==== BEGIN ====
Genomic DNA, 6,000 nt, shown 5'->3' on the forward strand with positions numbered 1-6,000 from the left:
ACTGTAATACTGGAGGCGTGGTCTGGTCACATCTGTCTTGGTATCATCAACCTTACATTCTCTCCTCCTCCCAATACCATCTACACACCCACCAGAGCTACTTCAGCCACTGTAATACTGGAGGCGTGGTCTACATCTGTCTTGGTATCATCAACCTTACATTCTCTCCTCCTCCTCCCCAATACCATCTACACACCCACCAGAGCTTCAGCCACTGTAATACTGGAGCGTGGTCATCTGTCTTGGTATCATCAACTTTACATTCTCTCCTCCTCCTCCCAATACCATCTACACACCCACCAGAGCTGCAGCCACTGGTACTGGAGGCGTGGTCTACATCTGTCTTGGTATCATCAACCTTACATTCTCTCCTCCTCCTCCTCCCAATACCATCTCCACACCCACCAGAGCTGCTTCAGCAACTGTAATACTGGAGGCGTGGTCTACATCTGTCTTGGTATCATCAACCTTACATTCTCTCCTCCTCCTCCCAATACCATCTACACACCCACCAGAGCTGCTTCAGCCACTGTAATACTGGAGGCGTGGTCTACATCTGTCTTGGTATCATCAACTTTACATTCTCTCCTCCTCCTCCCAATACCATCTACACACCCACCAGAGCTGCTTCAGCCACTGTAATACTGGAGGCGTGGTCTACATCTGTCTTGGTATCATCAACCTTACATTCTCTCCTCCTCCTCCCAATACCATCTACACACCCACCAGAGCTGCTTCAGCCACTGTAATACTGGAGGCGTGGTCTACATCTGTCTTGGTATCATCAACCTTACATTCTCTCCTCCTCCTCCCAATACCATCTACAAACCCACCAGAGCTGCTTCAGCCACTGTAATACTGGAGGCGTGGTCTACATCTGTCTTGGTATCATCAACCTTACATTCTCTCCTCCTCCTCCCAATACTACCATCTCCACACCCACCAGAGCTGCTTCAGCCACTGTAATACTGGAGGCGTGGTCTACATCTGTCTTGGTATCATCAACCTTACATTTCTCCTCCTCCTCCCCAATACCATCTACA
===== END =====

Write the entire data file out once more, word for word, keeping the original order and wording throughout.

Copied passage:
Genomic DNA, 6,000 nt, shown 5'->3' on the forward strand with positions numbered 1-6,000 from the left:
ACTGTAATACTGGAGGCGTGGTCTGGTCACATCTGTCTTGGTATCATCAACCTTACATTCTCTCCTCCTCCCAATACCATCTACACACCCACCAGAGCTACTTCAGCCACTGTAATACTGGAGGCGTGGTCTACATCTGTCTTGGTATCATCAACCTTACATTCTCTCCTCCTCCTCCCCAATACCATCTACACACCCACCAGAGCTTCAGCCACTGTAATACTGGAGCGTGGTCATCTGTCTTGGTATCATCAACTTTACATTCTCTCCTCCTCCTCCCAATACCATCTACACACCCACCAGAGCTGCAGCCACTGGTACTGGAGGCGTGGTCTACATCTGTCTTGGTATCATCAACCTTACATTCTCTCCTCCTCCTCCTCCCAATACCATCTCCACACCCACCAGAGCTGCTTCAGCAACTGTAATACTGGAGGCGTGGTCTACATCTGTCTTGGTATCATCAACCTTACATTCTCTCCTCCTCCTCCCAATACCATCTACACACCCACCAGAGCTGCTTCAGCCACTGTAATACTGGAGGCGTGGTCTACATCTGTCTTGGTATCATCAACTTTACATTCTCTCCTCCTCCTCCCAATACCATCTACACACCCACCAGAGCTGCTTCAGCCACTGTAATACTGGAGGCGTGGTCTACATCTGTCTTGGTATCATCAACCTTACATTCTCTCCTCCTCCTCCCAATACCATCTACACACCCACCAGAGCTGCTTCAGCCACTGTAATACTGGAGGCGTGGTCTACATCTGTCTTGGTATCATCAACCTTACATTCTCTCCTCCTCCTCCCAATACCATCTACAAACCCACCAGAGCTGCTTCAGCCACTGTAATACTGGAGGCGTGGTCTACATCTGTCTTGGTATCATCAACCTTACATTCTCTCCTCCTCCTCCCAATACTACCATCTCCACACCCACCAGAGCTGCTTCAGCCACTGTAATACTGGAGGCGTGGTCTACATCTGTCTTGGTATCATCAACCTTACATTTCTCCTCCTCCTCCCCAATACCATCTACA